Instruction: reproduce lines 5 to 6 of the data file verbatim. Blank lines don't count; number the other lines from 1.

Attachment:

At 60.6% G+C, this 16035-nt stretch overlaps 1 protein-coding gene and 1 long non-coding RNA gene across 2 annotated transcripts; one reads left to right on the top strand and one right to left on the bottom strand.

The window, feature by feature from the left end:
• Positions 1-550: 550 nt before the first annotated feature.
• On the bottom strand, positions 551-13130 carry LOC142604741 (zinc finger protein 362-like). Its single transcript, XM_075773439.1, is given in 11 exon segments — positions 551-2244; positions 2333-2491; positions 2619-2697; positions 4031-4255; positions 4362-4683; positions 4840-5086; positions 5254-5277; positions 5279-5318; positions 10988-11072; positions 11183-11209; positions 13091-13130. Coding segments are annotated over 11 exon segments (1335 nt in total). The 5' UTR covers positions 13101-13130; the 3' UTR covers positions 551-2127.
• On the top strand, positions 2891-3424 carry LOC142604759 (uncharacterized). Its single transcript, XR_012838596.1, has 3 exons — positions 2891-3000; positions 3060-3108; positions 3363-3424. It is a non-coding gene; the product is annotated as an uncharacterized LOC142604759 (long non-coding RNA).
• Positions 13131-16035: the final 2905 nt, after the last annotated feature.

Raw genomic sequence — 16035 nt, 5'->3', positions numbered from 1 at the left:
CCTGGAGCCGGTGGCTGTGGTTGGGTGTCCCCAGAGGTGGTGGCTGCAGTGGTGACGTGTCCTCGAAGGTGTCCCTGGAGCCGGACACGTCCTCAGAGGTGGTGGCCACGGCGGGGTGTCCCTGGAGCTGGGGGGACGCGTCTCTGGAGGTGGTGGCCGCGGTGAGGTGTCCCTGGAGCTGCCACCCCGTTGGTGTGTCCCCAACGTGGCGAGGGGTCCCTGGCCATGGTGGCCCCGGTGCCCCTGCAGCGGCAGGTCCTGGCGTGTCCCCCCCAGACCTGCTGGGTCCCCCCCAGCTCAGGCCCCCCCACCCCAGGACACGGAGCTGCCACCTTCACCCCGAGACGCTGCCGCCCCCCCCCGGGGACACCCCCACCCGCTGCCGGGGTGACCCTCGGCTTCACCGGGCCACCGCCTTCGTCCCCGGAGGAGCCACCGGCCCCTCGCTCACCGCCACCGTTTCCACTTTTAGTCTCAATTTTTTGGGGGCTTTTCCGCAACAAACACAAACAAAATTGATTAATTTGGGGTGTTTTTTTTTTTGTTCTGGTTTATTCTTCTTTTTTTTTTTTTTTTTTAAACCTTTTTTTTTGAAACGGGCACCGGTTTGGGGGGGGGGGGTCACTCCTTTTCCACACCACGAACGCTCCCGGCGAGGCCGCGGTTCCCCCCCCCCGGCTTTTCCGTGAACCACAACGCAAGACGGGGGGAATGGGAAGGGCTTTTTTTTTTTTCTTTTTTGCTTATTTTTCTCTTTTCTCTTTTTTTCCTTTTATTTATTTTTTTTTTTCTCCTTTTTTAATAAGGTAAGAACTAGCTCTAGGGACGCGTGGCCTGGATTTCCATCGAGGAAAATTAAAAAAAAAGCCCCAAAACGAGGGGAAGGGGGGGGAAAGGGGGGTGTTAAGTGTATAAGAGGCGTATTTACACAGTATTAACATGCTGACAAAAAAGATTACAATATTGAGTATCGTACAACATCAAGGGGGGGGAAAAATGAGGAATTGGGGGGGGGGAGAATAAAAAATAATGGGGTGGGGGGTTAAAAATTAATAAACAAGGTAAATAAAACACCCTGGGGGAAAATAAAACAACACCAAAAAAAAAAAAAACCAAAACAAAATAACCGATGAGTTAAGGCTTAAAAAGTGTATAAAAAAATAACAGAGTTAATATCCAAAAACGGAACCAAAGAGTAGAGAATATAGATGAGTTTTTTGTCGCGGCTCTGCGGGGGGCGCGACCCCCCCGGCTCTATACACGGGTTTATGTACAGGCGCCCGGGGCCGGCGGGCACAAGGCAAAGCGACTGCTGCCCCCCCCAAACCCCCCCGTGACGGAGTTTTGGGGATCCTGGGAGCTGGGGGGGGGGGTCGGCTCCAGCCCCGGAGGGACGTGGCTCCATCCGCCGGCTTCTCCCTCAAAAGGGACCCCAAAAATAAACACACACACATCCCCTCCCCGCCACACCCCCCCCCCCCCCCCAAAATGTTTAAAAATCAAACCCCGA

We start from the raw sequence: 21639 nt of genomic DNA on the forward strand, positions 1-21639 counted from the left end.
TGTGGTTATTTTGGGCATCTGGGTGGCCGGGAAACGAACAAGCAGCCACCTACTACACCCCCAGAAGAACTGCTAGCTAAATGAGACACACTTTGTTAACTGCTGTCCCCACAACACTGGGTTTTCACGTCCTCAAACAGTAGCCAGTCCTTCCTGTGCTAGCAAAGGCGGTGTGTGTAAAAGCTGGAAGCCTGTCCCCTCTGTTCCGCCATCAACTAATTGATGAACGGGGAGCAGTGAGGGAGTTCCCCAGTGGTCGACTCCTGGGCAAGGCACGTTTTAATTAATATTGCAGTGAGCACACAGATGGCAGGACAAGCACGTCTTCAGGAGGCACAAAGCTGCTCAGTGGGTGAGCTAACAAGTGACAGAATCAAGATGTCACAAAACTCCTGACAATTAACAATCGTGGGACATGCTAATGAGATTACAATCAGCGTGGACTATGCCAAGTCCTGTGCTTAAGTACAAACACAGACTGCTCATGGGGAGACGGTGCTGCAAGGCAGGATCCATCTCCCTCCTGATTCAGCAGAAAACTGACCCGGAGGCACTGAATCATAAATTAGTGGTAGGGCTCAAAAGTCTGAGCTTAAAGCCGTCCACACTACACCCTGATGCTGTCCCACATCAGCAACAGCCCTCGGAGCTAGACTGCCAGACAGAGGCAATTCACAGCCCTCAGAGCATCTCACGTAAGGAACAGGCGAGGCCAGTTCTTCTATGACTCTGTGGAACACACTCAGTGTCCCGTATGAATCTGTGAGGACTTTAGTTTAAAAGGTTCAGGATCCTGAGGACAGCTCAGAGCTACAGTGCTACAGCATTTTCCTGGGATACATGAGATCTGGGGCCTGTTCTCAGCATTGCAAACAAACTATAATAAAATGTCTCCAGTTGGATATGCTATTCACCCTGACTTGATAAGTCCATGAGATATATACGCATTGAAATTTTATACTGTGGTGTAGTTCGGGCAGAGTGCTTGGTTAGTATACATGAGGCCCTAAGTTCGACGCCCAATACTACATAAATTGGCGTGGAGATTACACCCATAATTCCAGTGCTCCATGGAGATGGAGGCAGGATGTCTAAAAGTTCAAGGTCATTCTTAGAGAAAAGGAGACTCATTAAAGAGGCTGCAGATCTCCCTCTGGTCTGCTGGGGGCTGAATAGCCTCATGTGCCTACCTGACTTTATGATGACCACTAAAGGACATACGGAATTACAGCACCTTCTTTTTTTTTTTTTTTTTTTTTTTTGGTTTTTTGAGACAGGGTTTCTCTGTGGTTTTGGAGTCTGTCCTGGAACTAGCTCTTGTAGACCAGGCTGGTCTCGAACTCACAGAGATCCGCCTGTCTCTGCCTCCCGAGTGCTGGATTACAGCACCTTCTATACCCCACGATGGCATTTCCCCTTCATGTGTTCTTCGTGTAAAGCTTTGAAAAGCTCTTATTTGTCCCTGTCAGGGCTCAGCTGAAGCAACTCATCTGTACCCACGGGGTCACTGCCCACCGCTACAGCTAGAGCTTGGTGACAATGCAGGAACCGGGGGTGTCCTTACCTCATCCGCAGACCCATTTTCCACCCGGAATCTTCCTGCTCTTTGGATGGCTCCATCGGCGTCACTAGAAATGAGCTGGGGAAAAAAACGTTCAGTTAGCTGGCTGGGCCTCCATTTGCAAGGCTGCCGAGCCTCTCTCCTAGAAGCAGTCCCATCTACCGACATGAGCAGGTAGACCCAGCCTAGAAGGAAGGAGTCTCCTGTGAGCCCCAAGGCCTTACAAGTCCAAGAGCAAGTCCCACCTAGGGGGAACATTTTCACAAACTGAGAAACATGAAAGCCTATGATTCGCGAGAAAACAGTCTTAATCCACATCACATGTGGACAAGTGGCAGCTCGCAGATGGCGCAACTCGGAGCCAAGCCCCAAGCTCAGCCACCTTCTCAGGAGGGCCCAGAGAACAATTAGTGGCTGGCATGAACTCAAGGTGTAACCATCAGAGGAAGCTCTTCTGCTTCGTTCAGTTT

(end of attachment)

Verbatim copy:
• On the top strand, positions 2891-3424 carry LOC142604759 (uncharacterized). Its single transcript, XR_012838596.1, has 3 exons — positions 2891-3000; positions 3060-3108; positions 3363-3424. It is a non-coding gene; the product is annotated as an uncharacterized LOC142604759 (long non-coding RNA).
• Positions 13131-16035: the final 2905 nt, after the last annotated feature.